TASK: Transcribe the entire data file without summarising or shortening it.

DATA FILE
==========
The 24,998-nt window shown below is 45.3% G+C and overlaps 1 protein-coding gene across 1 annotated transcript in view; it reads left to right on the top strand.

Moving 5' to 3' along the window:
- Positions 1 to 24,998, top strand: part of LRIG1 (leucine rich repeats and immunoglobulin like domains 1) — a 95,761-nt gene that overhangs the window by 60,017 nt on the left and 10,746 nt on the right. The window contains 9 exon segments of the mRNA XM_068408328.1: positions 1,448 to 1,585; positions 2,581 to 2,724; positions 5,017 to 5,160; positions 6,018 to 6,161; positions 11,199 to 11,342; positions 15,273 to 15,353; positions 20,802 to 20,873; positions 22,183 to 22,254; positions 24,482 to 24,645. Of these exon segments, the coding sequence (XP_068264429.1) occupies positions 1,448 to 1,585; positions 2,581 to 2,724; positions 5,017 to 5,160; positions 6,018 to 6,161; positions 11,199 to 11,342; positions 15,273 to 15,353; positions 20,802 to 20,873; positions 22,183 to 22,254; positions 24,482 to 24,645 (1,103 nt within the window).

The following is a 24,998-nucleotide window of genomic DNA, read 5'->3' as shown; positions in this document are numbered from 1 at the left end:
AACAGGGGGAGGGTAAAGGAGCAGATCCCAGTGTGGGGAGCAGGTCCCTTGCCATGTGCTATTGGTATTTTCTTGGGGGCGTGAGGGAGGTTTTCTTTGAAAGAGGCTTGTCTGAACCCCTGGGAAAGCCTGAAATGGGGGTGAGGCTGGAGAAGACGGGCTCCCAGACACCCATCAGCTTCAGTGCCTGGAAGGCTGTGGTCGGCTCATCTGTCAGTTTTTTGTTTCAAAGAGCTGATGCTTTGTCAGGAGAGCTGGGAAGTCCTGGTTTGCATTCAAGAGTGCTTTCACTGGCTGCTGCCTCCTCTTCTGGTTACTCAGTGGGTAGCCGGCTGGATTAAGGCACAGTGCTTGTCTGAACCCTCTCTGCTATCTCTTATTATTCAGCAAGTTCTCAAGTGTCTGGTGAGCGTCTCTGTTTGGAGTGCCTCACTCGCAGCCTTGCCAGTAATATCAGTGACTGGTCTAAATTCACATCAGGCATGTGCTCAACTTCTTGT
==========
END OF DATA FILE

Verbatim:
The 24,998-nt window shown below is 45.3% G+C and overlaps 1 protein-coding gene across 1 annotated transcript in view; it reads left to right on the top strand.

Moving 5' to 3' along the window:
- Positions 1 to 24,998, top strand: part of LRIG1 (leucine rich repeats and immunoglobulin like domains 1) — a 95,761-nt gene that overhangs the window by 60,017 nt on the left and 10,746 nt on the right. The window contains 9 exon segments of the mRNA XM_068408328.1: positions 1,448 to 1,585; positions 2,581 to 2,724; positions 5,017 to 5,160; positions 6,018 to 6,161; positions 11,199 to 11,342; positions 15,273 to 15,353; positions 20,802 to 20,873; positions 22,183 to 22,254; positions 24,482 to 24,645. Of these exon segments, the coding sequence (XP_068264429.1) occupies positions 1,448 to 1,585; positions 2,581 to 2,724; positions 5,017 to 5,160; positions 6,018 to 6,161; positions 11,199 to 11,342; positions 15,273 to 15,353; positions 20,802 to 20,873; positions 22,183 to 22,254; positions 24,482 to 24,645 (1,103 nt within the window).

The following is a 24,998-nucleotide window of genomic DNA, read 5'->3' as shown; positions in this document are numbered from 1 at the left end:
AACAGGGGGAGGGTAAAGGAGCAGATCCCAGTGTGGGGAGCAGGTCCCTTGCCATGTGCTATTGGTATTTTCTTGGGGGCGTGAGGGAGGTTTTCTTTGAAAGAGGCTTGTCTGAACCCCTGGGAAAGCCTGAAATGGGGGTGAGGCTGGAGAAGACGGGCTCCCAGACACCCATCAGCTTCAGTGCCTGGAAGGCTGTGGTCGGCTCATCTGTCAGTTTTTTGTTTCAAAGAGCTGATGCTTTGTCAGGAGAGCTGGGAAGTCCTGGTTTGCATTCAAGAGTGCTTTCACTGGCTGCTGCCTCCTCTTCTGGTTACTCAGTGGGTAGCCGGCTGGATTAAGGCACAGTGCTTGTCTGAACCCTCTCTGCTATCTCTTATTATTCAGCAAGTTCTCAAGTGTCTGGTGAGCGTCTCTGTTTGGAGTGCCTCACTCGCAGCCTTGCCAGTAATATCAGTGACTGGTCTAAATTCACATCAGGCATGTGCTCAACTTCTTGT